The present great features of interest in the neighbourhood are the landslips, ten miles distant, which, extending along the coast from Sidmouth to Lyme Regis, are most interesting to the geologist and the lover of nature. This range of cliffs, extending from Haven to Pinhay, has been the theatre of two convulsions, or landslips, one commencing on Christmas-day, 1839, at Bendon and Dowlands, whereby forty-five acres of arable land were lost to cultivation — the other about five weeks after on the 3rd of February, 1840, at Whitlands, little more than a mile to the eastward of the former, but much smaller in magnitude than the previous one.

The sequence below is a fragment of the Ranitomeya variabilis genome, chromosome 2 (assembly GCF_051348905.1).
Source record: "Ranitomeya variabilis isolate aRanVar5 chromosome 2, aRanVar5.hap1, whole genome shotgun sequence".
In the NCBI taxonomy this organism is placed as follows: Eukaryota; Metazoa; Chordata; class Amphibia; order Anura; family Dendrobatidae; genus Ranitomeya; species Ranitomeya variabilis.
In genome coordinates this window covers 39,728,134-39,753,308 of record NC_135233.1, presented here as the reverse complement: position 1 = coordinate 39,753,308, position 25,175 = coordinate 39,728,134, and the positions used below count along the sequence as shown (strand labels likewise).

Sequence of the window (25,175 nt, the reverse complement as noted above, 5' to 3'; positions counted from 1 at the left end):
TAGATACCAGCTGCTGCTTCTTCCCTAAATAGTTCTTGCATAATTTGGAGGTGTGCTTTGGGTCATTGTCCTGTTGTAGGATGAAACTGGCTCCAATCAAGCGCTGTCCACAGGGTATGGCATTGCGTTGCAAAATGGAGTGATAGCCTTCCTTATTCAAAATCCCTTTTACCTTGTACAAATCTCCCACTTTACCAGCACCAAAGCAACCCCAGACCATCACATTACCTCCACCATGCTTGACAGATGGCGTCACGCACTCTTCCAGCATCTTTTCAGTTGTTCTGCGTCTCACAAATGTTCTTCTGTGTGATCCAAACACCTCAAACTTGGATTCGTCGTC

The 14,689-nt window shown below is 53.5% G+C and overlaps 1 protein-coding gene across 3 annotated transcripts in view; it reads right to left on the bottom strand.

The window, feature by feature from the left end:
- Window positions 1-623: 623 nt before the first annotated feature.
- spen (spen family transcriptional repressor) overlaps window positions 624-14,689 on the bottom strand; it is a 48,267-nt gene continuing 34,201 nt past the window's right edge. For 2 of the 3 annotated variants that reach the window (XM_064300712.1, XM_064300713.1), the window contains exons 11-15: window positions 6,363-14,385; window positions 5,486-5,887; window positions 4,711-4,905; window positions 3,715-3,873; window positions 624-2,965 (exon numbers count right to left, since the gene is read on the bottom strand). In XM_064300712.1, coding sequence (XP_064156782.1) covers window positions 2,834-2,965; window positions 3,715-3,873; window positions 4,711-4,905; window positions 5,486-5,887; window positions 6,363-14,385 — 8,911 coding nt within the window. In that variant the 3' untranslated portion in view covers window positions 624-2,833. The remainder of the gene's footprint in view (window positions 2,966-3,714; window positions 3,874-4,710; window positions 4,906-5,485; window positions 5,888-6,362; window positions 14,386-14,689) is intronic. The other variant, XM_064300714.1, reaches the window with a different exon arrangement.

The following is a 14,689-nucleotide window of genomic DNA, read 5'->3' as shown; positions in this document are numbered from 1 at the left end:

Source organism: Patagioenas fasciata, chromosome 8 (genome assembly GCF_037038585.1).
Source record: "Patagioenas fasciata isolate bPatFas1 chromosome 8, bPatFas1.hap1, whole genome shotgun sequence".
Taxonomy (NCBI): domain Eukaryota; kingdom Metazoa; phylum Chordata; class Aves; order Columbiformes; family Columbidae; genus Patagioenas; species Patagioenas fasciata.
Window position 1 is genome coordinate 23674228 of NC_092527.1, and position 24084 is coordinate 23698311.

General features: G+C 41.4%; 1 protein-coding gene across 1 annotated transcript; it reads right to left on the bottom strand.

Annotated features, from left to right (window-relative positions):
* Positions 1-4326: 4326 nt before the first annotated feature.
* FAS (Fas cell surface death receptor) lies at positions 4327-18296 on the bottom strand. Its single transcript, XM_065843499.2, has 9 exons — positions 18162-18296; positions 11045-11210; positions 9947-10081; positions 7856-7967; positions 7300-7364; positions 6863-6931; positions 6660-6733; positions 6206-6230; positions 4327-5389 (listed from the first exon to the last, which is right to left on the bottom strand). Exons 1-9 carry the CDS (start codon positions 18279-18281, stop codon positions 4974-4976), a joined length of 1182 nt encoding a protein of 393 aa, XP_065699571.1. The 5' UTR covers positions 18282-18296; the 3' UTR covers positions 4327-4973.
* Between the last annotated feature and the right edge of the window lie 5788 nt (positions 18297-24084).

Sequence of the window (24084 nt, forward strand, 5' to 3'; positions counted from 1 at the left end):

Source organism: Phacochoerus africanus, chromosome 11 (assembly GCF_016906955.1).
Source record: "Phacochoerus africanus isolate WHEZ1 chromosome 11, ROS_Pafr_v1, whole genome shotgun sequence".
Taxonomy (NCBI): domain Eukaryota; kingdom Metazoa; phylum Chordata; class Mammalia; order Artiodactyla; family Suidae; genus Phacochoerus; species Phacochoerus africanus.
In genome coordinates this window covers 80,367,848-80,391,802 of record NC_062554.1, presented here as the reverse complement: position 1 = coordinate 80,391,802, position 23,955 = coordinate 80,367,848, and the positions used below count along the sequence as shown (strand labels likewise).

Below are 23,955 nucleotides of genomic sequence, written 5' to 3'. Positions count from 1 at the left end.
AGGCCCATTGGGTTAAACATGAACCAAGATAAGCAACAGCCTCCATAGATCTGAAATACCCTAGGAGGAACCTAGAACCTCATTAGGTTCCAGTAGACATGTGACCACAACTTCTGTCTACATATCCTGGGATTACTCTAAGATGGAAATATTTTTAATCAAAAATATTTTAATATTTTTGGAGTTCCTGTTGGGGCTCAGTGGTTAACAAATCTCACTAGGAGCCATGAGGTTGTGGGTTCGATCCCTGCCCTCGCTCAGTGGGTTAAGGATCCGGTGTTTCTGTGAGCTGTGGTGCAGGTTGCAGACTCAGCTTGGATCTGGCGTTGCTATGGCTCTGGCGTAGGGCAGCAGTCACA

There are one or two situations, says an excellent local authority, overlooking the more western or great landslip, which seem to be admired as peculiarly striking — the view of the great chasm, looking eastward, and the view from Dowlands, looking westward, upon the undercliff and new beach. The best prospect, perhaps, for seeing the extraordinary nature of the whole district, combined with scenery, is from Pinhay and Whitlands, and looking inland you see the precipitous yet wooded summit of the main land, and the castellated crags of the ivy-clad rocks, on the terraces immediately below, and the deep dingle which separates you from it. By turning a little to the north-east Pinhay presents its chalky pinnacles and descending terraces; whilst to the west the double range and high perpendicular cliffs of Rowsedown offer themselves. By turning towards the sea is embraced the whole range of the great bay of Dorset and Devon, extending from Portland on the east to Start Point on the west, bounded on either side by scenery of the finest coast character.